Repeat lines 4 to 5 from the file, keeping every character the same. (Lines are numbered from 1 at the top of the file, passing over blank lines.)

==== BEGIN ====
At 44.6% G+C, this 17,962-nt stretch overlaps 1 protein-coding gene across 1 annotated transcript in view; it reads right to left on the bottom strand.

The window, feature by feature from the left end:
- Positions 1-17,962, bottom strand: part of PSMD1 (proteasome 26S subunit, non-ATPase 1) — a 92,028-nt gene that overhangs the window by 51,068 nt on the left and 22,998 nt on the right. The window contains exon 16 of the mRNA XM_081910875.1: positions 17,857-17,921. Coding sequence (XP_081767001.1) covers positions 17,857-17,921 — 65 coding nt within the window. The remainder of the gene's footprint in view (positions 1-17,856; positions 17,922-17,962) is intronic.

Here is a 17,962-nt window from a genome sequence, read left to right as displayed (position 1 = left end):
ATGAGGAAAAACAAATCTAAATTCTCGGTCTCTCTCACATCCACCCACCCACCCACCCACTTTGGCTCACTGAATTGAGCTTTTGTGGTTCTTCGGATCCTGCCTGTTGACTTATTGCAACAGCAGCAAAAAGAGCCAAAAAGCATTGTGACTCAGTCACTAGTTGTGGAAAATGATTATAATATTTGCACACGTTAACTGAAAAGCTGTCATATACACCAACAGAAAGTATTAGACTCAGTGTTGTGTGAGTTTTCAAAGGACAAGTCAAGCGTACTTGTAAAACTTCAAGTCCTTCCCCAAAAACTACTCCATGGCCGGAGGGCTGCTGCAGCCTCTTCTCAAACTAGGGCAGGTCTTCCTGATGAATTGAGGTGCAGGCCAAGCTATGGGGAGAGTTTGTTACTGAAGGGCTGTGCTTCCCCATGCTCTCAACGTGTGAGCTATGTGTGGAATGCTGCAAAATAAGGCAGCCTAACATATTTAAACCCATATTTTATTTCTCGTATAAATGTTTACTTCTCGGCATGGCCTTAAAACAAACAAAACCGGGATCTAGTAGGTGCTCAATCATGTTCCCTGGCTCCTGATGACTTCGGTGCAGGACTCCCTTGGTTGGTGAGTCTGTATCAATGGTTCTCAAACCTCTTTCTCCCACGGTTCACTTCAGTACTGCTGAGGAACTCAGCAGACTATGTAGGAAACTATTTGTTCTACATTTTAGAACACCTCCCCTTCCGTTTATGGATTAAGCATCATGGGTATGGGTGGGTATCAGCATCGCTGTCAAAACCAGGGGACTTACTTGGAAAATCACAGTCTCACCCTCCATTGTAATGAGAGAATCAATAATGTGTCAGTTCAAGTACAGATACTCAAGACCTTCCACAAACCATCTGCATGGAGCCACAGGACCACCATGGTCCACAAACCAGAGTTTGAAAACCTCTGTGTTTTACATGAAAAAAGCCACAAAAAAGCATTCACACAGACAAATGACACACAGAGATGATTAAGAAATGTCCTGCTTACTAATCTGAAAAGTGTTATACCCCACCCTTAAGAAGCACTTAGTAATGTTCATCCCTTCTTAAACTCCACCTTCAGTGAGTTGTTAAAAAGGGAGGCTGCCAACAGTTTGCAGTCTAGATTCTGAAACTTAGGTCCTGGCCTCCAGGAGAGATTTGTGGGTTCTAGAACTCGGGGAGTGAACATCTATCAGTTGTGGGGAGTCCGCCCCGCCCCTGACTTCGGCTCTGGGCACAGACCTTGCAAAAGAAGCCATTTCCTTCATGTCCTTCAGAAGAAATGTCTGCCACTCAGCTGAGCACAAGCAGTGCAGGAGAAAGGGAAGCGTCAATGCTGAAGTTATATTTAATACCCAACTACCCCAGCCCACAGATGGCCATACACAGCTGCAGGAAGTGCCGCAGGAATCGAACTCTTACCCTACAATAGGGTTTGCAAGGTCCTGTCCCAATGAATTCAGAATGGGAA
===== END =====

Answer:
Here is a 17,962-nt window from a genome sequence, read left to right as displayed (position 1 = left end):
ATGAGGAAAAACAAATCTAAATTCTCGGTCTCTCTCACATCCACCCACCCACCCACCCACTTTGGCTCACTGAATTGAGCTTTTGTGGTTCTTCGGATCCTGCCTGTTGACTTATTGCAACAGCAGCAAAAAGAGCCAAAAAGCATTGTGACTCAGTCACTAGTTGTGGAAAATGATTATAATATTTGCACACGTTAACTGAAAAGCTGTCATATACACCAACAGAAAGTATTAGACTCAGTGTTGTGTGAGTTTTCAAAGGACAAGTCAAGCGTACTTGTAAAACTTCAAGTCCTTCCCCAAAAACTACTCCATGGCCGGAGGGCTGCTGCAGCCTCTTCTCAAACTAGGGCAGGTCTTCCTGATGAATTGAGGTGCAGGCCAAGCTATGGGGAGAGTTTGTTACTGAAGGGCTGTGCTTCCCCATGCTCTCAACGTGTGAGCTATGTGTGGAATGCTGCAAAATAAGGCAGCCTAACATATTTAAACCCATATTTTATTTCTCGTATAAATGTTTACTTCTCGGCATGGCCTTAAAACAAACAAAACCGGGATCTAGTAGGTGCTCAATCATGTTCCCTGGCTCCTGATGACTTCGGTGCAGGACTCCCTTGGTTGGTGAGTCTGTATCAATGGTTCTCAAACCTCTTTCTCCCACGGTTCACTTCAGTACTGCTGAGGAACTCAGCAGACTATGTAGGAAACTATTTGTTCTACATTTTAGAACACCTCCCCTTCCGTTTATGGATTAAGCATCATGGGTATGGGTGGGTATCAGCATCGCTGTCAAAACCAGGGGACTTACTTGGAAAATCACAGTCTCACCCTCCATTGTAATGAGAGAATCAATAATGTGTCAGTTCAAGTACAGATACTCAAGACCTTCCACAAACCATCTGCATGGAGCCACAGGACCACCATGGTCCACAAACCAGAGTTTGAAAACCTCTGTGTTTTACATGAAAAAAGCCACAAAAAAGCATTCACACAGACAAATGACACACAGAGATGATTAAGAAATGTCCTGCTTACTAATCTGAAAAGTGTTATACCCCACCCTTAAGAAGCACTTAGTAATGTTCATCCCTTCTTAAACTCCACCTTCAGTGAGTTGTTAAAAAGGGAGGCTGCCAACAGTTTGCAGTCTAGATTCTGAAACTTAGGTCCTGGCCTCCAGGAGAGATTTGTGGGTTCTAGAACTCGGGGAGTGAACATCTATCAGTTGTGGGGAGTCCGCCCCGCCCCTGACTTCGGCTCTGGGCACAGACCTTGCAAAAGAAGCCATTTCCTTCATGTCCTTCAGAAGAAATGTCTGCCACTCAGCTGAGCACAAGCAGTGCAGGAGAAAGGGAAGCGTCAATGCTGAAGTTATATTTAATACCCAACTACCCCAGCCCACAGATGGCCATACACAGCTGCAGGAAGTGCCGCAGGAATCGAACTCTTACCCTACAATAGGGTTTGCAAGGTCCTGTCCCAATGAATTCAGAATGGGAA